Mike Gundy would like to apologize.
No, not for what the Oklahoma State head coach said, just to those who took offense to what he said. That distinction is key to note when reading what was sent to the media on Saturday — four days after he made several controversial comments regarding the COVID-19 pandemic on a teleconference with beat reporters.
“I have been made aware that comments from my press conference have offended some,” Gundy said in a statement released by the school. “It was never my intention to offend anyone and I apologize. My first priority is and will always be the student-athletes and doing what is best for the program and the university.”
OSU was quick to come out and distance themselves from Gundy’s comments that same day. Their head coach however, seems to be sticking by what he said until he otherwise gets his head out of the sand.
Whether you are a die-hard in orange and black or just a regular college football fan, that aspect might be what is so disturbing about this entire episode.
What Gundy didn’t say in his “apology” is far more notable than the fact that he issued a statement at all. He didn’t say he was sorry for suggesting football players could fight the virus off and be fine, as we saw with Florida State OL Anthony Boselli and Boise State assistant Zac Alley. He didn’t say he was being irresponsible in putting business interests ahead of unpaid players’ health and safety. He didn’t say that using COVID-19 tests on hundreds of football players just to get back by May 1st instead of testing those in Oklahoma that desperately need them is a bad idea. He didn’t say he was wrong in putting cold hard cash ahead of lives.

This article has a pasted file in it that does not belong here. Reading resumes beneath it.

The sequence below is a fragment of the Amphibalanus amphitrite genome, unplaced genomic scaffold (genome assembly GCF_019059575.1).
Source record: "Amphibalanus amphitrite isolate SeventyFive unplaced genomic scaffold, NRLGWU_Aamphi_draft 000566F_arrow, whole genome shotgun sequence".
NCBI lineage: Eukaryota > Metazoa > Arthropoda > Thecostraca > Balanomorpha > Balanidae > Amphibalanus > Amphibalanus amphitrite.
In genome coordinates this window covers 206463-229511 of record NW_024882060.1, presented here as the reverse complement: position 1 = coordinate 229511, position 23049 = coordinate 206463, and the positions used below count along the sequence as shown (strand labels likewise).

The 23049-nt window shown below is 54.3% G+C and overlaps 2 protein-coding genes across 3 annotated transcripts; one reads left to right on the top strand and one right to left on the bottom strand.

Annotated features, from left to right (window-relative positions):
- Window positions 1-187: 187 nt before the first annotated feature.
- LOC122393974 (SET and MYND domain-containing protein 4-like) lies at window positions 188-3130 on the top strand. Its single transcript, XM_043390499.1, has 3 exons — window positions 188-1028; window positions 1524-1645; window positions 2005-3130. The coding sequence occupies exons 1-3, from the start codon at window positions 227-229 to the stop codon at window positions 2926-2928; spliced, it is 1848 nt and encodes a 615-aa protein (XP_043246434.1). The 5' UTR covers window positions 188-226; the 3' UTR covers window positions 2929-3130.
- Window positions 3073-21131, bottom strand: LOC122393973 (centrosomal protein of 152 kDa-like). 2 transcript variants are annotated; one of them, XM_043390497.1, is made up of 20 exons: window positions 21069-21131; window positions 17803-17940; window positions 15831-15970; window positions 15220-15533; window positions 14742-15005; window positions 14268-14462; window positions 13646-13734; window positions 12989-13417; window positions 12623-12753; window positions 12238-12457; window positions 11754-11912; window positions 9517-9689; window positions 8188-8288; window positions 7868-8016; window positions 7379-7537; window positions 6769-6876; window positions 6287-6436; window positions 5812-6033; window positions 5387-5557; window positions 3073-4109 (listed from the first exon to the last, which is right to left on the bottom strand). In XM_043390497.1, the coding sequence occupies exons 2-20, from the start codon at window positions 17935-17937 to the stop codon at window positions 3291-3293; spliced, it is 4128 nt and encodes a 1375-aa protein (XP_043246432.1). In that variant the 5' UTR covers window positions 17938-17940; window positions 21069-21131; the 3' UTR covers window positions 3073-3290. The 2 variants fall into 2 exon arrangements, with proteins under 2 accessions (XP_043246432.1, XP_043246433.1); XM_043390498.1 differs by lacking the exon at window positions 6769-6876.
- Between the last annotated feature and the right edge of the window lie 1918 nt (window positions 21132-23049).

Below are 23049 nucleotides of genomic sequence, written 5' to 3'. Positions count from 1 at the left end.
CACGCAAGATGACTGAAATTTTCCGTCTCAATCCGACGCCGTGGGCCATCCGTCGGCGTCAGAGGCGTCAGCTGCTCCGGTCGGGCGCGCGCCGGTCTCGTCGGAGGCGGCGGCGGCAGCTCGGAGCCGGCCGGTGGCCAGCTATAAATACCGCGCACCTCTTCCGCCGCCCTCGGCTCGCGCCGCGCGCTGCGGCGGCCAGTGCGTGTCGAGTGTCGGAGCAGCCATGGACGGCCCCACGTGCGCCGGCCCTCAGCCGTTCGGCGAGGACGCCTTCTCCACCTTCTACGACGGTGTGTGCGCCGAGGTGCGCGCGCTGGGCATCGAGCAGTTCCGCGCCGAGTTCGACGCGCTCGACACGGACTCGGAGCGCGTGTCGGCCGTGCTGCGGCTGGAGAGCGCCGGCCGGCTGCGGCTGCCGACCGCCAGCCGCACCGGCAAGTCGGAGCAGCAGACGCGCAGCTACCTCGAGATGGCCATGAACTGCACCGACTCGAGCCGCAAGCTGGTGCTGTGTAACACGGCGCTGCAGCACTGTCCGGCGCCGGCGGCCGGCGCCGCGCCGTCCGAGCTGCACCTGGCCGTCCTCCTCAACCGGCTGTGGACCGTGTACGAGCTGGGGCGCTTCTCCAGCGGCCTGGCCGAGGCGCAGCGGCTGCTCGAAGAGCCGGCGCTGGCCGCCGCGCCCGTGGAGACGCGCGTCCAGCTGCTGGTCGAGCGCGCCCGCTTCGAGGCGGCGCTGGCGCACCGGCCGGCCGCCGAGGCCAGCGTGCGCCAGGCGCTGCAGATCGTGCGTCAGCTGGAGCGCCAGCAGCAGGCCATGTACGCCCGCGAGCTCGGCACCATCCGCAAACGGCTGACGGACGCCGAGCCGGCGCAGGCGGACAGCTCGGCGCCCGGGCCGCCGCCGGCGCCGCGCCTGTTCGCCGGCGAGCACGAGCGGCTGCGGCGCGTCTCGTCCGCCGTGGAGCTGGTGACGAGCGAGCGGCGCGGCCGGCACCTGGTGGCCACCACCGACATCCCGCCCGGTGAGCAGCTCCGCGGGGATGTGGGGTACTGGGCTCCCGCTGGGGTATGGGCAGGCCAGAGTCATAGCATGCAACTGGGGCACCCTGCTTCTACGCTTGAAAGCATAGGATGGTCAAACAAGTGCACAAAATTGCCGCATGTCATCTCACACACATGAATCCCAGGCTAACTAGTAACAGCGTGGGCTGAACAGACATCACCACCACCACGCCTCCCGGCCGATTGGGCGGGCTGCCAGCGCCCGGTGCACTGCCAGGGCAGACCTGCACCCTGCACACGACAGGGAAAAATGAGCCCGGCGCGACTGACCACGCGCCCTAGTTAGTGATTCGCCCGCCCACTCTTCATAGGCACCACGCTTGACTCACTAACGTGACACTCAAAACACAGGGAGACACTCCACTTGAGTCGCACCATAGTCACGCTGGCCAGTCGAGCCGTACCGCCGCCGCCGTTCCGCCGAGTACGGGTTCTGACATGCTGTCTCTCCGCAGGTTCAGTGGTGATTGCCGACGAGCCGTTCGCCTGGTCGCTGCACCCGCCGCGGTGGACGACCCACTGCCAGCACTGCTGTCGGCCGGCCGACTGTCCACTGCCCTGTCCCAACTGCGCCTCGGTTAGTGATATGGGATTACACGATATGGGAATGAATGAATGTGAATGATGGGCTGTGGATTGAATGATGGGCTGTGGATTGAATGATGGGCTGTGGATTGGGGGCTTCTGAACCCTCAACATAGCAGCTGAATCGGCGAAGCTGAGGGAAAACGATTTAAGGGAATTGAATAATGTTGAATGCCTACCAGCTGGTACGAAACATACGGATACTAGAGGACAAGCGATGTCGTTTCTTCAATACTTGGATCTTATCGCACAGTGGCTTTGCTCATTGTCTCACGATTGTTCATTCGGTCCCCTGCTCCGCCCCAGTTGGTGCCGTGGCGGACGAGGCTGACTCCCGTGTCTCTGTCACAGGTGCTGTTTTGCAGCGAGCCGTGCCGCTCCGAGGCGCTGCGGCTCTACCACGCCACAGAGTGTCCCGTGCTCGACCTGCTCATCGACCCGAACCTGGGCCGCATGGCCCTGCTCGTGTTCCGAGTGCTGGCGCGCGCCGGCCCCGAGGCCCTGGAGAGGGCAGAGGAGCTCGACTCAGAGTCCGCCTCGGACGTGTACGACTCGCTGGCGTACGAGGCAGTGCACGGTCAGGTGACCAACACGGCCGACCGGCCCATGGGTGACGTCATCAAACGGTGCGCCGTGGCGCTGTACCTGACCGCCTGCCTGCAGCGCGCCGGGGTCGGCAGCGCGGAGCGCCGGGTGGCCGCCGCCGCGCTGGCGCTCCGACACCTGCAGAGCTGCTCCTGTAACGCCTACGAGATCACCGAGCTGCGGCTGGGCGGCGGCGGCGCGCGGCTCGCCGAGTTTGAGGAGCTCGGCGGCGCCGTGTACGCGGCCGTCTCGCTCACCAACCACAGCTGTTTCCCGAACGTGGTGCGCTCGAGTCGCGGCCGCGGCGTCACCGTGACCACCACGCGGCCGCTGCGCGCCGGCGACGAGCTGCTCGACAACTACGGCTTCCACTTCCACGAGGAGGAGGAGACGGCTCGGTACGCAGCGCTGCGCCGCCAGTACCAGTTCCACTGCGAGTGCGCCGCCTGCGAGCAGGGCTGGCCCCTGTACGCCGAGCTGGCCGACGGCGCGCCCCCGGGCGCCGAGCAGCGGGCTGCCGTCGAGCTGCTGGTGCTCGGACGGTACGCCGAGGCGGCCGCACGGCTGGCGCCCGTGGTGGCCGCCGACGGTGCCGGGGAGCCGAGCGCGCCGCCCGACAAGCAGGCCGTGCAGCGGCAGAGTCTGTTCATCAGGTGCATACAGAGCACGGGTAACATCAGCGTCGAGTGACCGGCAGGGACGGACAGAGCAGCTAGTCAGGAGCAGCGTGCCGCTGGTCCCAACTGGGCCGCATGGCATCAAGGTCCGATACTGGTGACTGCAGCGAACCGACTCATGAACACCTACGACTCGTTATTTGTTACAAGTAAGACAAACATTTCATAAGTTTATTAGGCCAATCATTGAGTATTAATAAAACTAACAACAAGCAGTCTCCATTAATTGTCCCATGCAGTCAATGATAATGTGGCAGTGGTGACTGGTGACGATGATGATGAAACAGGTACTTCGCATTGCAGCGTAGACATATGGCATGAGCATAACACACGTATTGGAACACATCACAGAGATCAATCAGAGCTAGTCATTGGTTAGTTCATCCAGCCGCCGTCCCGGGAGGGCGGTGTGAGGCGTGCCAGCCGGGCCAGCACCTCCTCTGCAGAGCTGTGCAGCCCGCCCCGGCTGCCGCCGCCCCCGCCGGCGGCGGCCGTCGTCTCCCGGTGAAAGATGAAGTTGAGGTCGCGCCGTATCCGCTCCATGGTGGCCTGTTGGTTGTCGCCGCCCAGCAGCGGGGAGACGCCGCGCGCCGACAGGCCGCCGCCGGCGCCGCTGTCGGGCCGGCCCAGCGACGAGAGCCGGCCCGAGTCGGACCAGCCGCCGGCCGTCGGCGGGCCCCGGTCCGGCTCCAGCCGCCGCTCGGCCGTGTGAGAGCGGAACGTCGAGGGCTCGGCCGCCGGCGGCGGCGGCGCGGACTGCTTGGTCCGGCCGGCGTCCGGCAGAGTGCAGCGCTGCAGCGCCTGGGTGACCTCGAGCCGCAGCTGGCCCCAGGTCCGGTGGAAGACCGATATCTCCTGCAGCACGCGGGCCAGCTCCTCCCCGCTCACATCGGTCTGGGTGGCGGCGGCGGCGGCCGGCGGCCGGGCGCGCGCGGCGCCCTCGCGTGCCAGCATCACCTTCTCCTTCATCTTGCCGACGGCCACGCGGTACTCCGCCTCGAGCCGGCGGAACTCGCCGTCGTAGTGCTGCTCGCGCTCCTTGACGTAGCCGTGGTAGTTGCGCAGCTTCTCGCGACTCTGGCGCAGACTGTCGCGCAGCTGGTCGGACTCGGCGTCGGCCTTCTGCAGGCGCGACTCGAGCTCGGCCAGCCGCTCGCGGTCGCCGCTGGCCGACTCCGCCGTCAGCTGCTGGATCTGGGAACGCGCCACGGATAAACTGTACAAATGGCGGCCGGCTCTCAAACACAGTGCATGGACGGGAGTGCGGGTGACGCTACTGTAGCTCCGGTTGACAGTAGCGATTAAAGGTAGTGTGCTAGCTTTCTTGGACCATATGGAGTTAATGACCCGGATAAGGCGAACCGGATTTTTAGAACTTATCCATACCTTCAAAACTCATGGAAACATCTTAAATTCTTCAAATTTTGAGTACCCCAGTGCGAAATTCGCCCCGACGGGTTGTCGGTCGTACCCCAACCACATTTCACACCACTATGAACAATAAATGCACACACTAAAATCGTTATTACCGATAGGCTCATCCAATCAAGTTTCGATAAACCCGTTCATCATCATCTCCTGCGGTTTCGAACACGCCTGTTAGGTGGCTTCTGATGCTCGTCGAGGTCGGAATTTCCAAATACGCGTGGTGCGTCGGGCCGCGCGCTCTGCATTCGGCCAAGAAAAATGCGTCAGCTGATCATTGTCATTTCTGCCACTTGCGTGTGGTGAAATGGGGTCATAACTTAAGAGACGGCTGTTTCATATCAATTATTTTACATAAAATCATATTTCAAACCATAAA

Oh and he didn’t say that doing what is best for the Cowboys football program is not mutually exclusive right now for what is best for those student-athletes he is supposed to be responsible.
Just about everybody with any interest in college football is hoping for a return to the gridiron this fall. Everybody wants something normal to happen right now in an era of social distancing and staying at home. But the fact of the matter is, Gundy using questionable news sources to support an even more questionable point of view that is not in line with health experts (nor his own school administration’s stance) is simply reckless for somebody of his stature.
Instead of making PSA’s to help like Ed Orgeron and Nick Saban are doing, OSU’s coach is doing a disservice to the very same cause he wants to champion: getting back to football this fall. Others far more important than Gundy have noted that there could be no fall sports — including football — at all in 2020. That happens if people do not take the coronavirus seriously or want to advance advice contrary to what authorities are saying can reduce the spread of it.
Football cannot return until the country gets to a state where it is allowed to. Until then, we will all have to do our part to get there as quickly as possible.
Mike Gundy isn’t doing his and such hallow statements are just about the worst kind of leadership anybody involved in college football can display in these trying times.